• Minimum tax on “global intangible low-taxed income” (GILTI) – this is broadly the excess income of foreign subsidiaries over a 10% rate of routine return on tangible business assets. The US taxable GILTI amount is subject to a 50% GILTI deduction allowance (up to the end of 2025, thereafter the GILTI deduction reduces to 37.5%) and is subject to tax at 21%. If nil tax is paid on the foreign pool of GILTI profits, the GILTI US effective tax rate in 2018 is 10.5%.
  • Double tax relief is available for 80% of the pool of foreign tax credits attributed to the GILTI income. This means that if the GILTI foreign profits are subject to non-US tax at a minimum rate of 13.125%, no further US tax will be paid under the GILTI provisions (i.e. 13.125% @80% = the 10.5% effective US tax rate after taking into account the 50% GILTI deduction from the income taxed at 21%). For 2026 onwards, the GILTI effective tax rate increases to 13.125% and the rate of foreign taxes required to pay no additional US tax under the GILTI regime increases accordingly to 16.406%.
  • Foreign-derived intangible income (“FDII”) regime – 13.125% effective tax rate (increase to 16.4% starting in 2026) on excess returns earned directly by a US company from foreign sales (including licenses and leases) or services
  • Anti-hybrid mismatch measures apply to deny a dividend received deduction where the non US payer has received a deduction for the dividend payment.

What do the proposals mean for Irish based business?

Ireland’s 12.5% rate of corporation tax remains attractive when compared with the proposed US combined federal income tax and state rate tax which is likely to see most US businesses taxed at corporate income tax rates of circa. 26%.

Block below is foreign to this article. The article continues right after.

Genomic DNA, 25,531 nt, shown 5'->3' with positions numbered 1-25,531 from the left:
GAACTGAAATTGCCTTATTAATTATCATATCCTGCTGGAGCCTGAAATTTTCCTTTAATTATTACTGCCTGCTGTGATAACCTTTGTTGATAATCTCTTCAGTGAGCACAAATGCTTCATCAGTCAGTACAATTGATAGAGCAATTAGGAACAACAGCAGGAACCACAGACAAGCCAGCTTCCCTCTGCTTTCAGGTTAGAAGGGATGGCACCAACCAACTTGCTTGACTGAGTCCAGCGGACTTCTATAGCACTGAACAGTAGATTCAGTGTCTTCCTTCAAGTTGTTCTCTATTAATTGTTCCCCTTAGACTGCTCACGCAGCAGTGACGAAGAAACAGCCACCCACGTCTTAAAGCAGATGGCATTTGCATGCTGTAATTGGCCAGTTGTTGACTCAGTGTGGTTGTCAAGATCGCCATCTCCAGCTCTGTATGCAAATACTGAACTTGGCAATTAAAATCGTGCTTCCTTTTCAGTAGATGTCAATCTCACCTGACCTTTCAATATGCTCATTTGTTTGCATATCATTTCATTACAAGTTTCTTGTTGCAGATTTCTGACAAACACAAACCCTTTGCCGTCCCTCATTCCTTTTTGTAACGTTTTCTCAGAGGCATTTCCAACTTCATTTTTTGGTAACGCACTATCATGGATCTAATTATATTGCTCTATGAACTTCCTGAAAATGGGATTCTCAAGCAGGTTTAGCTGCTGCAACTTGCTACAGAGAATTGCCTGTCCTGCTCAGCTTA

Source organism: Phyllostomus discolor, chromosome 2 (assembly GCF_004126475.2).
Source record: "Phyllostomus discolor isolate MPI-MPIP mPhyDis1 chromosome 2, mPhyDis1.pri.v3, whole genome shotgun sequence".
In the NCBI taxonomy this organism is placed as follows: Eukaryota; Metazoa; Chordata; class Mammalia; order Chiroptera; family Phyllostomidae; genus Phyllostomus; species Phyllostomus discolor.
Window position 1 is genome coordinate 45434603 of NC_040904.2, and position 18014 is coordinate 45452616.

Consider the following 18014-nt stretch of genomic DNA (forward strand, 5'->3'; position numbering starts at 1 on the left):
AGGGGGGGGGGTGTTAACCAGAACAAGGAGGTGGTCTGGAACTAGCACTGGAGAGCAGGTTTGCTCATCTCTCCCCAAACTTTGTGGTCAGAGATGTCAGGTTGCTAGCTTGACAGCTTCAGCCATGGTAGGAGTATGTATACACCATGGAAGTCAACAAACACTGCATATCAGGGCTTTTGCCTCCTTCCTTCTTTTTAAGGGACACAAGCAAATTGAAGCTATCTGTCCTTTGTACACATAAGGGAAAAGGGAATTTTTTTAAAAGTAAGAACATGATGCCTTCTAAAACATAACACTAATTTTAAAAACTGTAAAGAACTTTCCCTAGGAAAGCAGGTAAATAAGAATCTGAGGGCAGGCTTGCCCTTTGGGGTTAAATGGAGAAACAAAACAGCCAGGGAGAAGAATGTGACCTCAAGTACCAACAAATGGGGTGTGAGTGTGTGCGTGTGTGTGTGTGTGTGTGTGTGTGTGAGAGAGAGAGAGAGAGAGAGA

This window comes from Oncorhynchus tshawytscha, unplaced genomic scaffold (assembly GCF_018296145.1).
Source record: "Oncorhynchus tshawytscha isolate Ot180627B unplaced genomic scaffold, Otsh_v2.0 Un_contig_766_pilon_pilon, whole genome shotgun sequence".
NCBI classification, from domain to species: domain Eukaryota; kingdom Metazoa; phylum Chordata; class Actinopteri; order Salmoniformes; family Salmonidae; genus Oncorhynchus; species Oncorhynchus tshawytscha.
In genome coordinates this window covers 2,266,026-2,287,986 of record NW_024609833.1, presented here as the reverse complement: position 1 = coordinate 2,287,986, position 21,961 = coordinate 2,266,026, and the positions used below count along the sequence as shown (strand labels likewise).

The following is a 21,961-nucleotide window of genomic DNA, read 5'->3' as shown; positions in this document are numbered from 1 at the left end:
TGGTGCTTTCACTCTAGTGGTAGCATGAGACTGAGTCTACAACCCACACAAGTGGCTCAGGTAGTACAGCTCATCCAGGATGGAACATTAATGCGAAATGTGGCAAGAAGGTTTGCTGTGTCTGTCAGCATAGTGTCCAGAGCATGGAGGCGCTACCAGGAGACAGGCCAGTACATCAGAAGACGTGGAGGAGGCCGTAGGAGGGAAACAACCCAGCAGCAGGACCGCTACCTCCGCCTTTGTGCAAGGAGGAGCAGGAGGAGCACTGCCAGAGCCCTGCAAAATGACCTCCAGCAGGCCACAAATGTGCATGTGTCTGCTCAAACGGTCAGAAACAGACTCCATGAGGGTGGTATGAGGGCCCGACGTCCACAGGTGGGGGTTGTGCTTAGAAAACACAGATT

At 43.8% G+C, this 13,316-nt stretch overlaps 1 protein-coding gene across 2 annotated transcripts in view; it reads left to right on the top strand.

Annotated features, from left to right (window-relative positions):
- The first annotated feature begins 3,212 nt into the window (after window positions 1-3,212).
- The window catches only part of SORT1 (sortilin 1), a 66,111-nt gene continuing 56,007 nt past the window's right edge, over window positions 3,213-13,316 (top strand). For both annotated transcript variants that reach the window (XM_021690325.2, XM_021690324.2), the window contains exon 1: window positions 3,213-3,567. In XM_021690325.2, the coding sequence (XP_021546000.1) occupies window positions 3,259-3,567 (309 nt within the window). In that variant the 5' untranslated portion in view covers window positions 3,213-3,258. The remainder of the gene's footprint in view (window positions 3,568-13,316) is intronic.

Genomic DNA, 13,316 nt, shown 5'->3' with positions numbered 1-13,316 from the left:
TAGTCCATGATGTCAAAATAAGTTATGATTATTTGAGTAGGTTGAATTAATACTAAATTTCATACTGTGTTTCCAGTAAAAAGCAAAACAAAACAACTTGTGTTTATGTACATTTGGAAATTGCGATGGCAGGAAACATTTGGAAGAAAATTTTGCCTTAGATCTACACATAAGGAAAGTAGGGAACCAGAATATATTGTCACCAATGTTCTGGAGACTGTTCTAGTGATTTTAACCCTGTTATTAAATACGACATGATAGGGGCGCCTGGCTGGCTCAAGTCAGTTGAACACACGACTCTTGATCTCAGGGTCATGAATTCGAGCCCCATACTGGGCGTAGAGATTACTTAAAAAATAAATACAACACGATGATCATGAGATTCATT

A threshold foreign minimum rate of tax of 10.5% applies to profits from exploiting intangible assets before additional US tax applies to these profits. The taxable profits of most businesses in Ireland are taxed at a rate which is close to the Irish corporation tax rate of 12.5% meaning that Irish based business should broadly be subject to tax at a rate that equates to the target US minimum tax rate on such profits. Although it is important to note that the taxable income base and rate test here is calculated under US rules and on a global basis, including other foreign non-Irish affiliates.

Of some concern from an Irish competitive perspective are the proposals to offer a reduced US tax rate on foreign source intangible profits. These measures could see foreign source profits from intangible assets taxed in the US at a federal corporate income tax rate of 13.125% (increasing to 16.4% from 2026).

Irish based business operating in the US

For Irish based business operating in the US, the proposed restrictions in relation to interest deductions (which are not grandfathered for existing debt) as well as additional taxes applying to payments for services (and goods) purchased from non US group members, could have significant consequences, in particular for those groups which are heavily leveraged and/or rely on sale of goods and services from non-US group companies to US subsidiaries.

Measures which propose a 100% expensing of asset expenditure together with the continuation of the R&D tax credit should improve the US after tax position of their investment in US based business.

Irish groups with US operations will need to carefully monitor the proposals in order to understand their potential impact on existing financing arrangements and business supply chains for US based operations.


Given the effective date of 1 January 2018 for most provisions, immediate action will be required by impacted companies to understand the implications for their business and their financial statements. Please contact any member of your KPMG team if you wish to discuss the US tax reform framework or international tax policy.

Please click here for a detailed summary of the tax reform bill.